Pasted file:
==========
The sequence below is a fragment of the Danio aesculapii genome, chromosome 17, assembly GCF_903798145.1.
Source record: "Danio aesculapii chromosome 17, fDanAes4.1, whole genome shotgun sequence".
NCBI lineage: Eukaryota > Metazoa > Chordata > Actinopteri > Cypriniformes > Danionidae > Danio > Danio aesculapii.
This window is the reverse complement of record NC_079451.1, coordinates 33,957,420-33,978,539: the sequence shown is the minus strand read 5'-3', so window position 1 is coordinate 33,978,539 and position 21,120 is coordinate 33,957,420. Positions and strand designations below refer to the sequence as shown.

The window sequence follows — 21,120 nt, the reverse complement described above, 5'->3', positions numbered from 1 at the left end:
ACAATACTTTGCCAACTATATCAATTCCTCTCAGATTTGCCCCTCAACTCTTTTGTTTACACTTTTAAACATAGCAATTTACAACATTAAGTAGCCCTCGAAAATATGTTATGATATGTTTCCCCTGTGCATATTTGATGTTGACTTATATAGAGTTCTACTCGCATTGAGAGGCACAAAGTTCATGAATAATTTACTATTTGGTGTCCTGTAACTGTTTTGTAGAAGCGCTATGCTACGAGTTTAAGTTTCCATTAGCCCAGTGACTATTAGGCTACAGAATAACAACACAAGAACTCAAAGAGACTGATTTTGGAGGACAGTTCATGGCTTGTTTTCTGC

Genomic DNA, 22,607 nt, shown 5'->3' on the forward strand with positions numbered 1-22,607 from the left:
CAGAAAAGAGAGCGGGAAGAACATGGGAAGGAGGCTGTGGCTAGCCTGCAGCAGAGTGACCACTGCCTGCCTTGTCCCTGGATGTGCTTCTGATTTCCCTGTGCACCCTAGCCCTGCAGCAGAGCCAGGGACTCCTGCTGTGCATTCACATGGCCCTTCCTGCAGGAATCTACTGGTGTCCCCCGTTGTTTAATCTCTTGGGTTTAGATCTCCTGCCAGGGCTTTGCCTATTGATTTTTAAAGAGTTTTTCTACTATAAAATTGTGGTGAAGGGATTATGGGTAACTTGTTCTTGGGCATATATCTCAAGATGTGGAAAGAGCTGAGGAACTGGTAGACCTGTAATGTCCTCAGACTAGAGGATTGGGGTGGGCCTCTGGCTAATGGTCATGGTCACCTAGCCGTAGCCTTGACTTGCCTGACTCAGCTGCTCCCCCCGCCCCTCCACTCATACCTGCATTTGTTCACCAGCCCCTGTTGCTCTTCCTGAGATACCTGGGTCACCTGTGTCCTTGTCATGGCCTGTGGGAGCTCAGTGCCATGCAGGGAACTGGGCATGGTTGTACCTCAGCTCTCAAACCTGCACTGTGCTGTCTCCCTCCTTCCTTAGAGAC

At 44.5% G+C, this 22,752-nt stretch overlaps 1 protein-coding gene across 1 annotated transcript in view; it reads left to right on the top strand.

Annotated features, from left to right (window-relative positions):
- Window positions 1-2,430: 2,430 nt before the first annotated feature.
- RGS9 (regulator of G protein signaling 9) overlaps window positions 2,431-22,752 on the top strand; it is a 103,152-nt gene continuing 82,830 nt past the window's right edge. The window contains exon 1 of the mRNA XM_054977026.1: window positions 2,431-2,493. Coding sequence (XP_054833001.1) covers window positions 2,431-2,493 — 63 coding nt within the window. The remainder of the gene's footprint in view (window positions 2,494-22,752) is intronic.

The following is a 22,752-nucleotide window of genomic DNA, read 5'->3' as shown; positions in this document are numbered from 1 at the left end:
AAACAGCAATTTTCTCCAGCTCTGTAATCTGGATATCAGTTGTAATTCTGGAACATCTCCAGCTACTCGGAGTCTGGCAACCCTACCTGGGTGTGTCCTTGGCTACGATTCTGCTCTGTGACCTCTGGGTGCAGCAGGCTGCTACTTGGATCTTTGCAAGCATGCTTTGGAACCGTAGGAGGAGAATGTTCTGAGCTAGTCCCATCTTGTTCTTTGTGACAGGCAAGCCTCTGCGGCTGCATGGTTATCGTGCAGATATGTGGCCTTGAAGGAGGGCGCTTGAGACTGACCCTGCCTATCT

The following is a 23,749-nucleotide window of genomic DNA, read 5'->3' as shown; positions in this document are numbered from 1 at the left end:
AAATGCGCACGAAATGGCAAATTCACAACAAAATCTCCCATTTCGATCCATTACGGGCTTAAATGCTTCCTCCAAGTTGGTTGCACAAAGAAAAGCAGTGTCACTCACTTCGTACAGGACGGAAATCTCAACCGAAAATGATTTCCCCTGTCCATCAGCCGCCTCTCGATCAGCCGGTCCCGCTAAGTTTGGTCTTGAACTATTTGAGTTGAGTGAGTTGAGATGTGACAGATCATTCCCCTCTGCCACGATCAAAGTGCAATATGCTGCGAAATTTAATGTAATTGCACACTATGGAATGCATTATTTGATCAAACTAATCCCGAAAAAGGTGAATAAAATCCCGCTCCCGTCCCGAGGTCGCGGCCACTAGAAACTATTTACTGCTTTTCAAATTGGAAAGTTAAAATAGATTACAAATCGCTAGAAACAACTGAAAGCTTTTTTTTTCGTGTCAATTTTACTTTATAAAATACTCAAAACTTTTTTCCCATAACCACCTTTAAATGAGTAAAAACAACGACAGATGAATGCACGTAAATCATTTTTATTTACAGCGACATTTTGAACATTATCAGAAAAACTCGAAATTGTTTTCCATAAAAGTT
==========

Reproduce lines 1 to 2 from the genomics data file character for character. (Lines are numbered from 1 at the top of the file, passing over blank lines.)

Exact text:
The sequence below is a fragment of the Danio aesculapii genome, chromosome 17, assembly GCF_903798145.1.
Source record: "Danio aesculapii chromosome 17, fDanAes4.1, whole genome shotgun sequence".